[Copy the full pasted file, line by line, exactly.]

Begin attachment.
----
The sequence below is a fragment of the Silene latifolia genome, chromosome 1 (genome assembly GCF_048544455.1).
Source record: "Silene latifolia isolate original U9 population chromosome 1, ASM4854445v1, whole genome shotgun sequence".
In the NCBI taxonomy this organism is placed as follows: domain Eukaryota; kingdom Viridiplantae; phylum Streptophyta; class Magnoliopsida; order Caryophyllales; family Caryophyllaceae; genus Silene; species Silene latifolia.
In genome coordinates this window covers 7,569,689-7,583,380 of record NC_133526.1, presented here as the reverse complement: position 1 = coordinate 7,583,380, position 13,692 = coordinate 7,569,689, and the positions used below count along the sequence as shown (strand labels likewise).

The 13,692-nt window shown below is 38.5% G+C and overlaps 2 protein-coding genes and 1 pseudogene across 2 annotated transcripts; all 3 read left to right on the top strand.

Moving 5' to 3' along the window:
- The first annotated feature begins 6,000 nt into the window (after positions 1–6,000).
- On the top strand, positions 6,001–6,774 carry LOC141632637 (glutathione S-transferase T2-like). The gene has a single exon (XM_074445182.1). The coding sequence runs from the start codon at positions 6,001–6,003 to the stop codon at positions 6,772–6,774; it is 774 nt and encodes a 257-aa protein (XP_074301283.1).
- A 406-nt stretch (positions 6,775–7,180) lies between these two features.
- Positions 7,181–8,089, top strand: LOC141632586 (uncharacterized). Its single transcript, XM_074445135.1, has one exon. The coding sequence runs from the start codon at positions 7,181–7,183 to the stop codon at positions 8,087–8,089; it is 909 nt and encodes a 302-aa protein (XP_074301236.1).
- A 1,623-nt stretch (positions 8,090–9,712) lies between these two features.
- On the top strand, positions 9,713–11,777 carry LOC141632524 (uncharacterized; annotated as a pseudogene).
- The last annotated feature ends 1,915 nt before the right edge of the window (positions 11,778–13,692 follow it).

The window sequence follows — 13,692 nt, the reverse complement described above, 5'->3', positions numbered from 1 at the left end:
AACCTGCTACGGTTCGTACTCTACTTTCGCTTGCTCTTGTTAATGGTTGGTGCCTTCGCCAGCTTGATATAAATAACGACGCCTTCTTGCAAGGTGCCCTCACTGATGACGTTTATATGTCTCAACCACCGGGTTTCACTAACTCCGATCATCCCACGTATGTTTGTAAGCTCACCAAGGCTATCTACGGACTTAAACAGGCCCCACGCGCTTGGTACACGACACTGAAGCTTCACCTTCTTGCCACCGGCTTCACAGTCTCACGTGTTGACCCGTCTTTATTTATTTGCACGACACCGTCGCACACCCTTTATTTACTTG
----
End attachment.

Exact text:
The sequence below is a fragment of the Silene latifolia genome, chromosome 1 (genome assembly GCF_048544455.1).
Source record: "Silene latifolia isolate original U9 population chromosome 1, ASM4854445v1, whole genome shotgun sequence".
In the NCBI taxonomy this organism is placed as follows: domain Eukaryota; kingdom Viridiplantae; phylum Streptophyta; class Magnoliopsida; order Caryophyllales; family Caryophyllaceae; genus Silene; species Silene latifolia.
In genome coordinates this window covers 7,569,689-7,583,380 of record NC_133526.1, presented here as the reverse complement: position 1 = coordinate 7,583,380, position 13,692 = coordinate 7,569,689, and the positions used below count along the sequence as shown (strand labels likewise).

The 13,692-nt window shown below is 38.5% G+C and overlaps 2 protein-coding genes and 1 pseudogene across 2 annotated transcripts; all 3 read left to right on the top strand.

Moving 5' to 3' along the window:
- The first annotated feature begins 6,000 nt into the window (after positions 1–6,000).
- On the top strand, positions 6,001–6,774 carry LOC141632637 (glutathione S-transferase T2-like). The gene has a single exon (XM_074445182.1). The coding sequence runs from the start codon at positions 6,001–6,003 to the stop codon at positions 6,772–6,774; it is 774 nt and encodes a 257-aa protein (XP_074301283.1).
- A 406-nt stretch (positions 6,775–7,180) lies between these two features.
- Positions 7,181–8,089, top strand: LOC141632586 (uncharacterized). Its single transcript, XM_074445135.1, has one exon. The coding sequence runs from the start codon at positions 7,181–7,183 to the stop codon at positions 8,087–8,089; it is 909 nt and encodes a 302-aa protein (XP_074301236.1).
- A 1,623-nt stretch (positions 8,090–9,712) lies between these two features.
- On the top strand, positions 9,713–11,777 carry LOC141632524 (uncharacterized; annotated as a pseudogene).
- The last annotated feature ends 1,915 nt before the right edge of the window (positions 11,778–13,692 follow it).

The window sequence follows — 13,692 nt, the reverse complement described above, 5'->3', positions numbered from 1 at the left end:
AACCTGCTACGGTTCGTACTCTACTTTCGCTTGCTCTTGTTAATGGTTGGTGCCTTCGCCAGCTTGATATAAATAACGACGCCTTCTTGCAAGGTGCCCTCACTGATGACGTTTATATGTCTCAACCACCGGGTTTCACTAACTCCGATCATCCCACGTATGTTTGTAAGCTCACCAAGGCTATCTACGGACTTAAACAGGCCCCACGCGCTTGGTACACGACACTGAAGCTTCACCTTCTTGCCACCGGCTTCACAGTCTCACGTGTTGACCCGTCTTTATTTATTTGCACGACACCGTCGCACACCCTTTATTTACTTG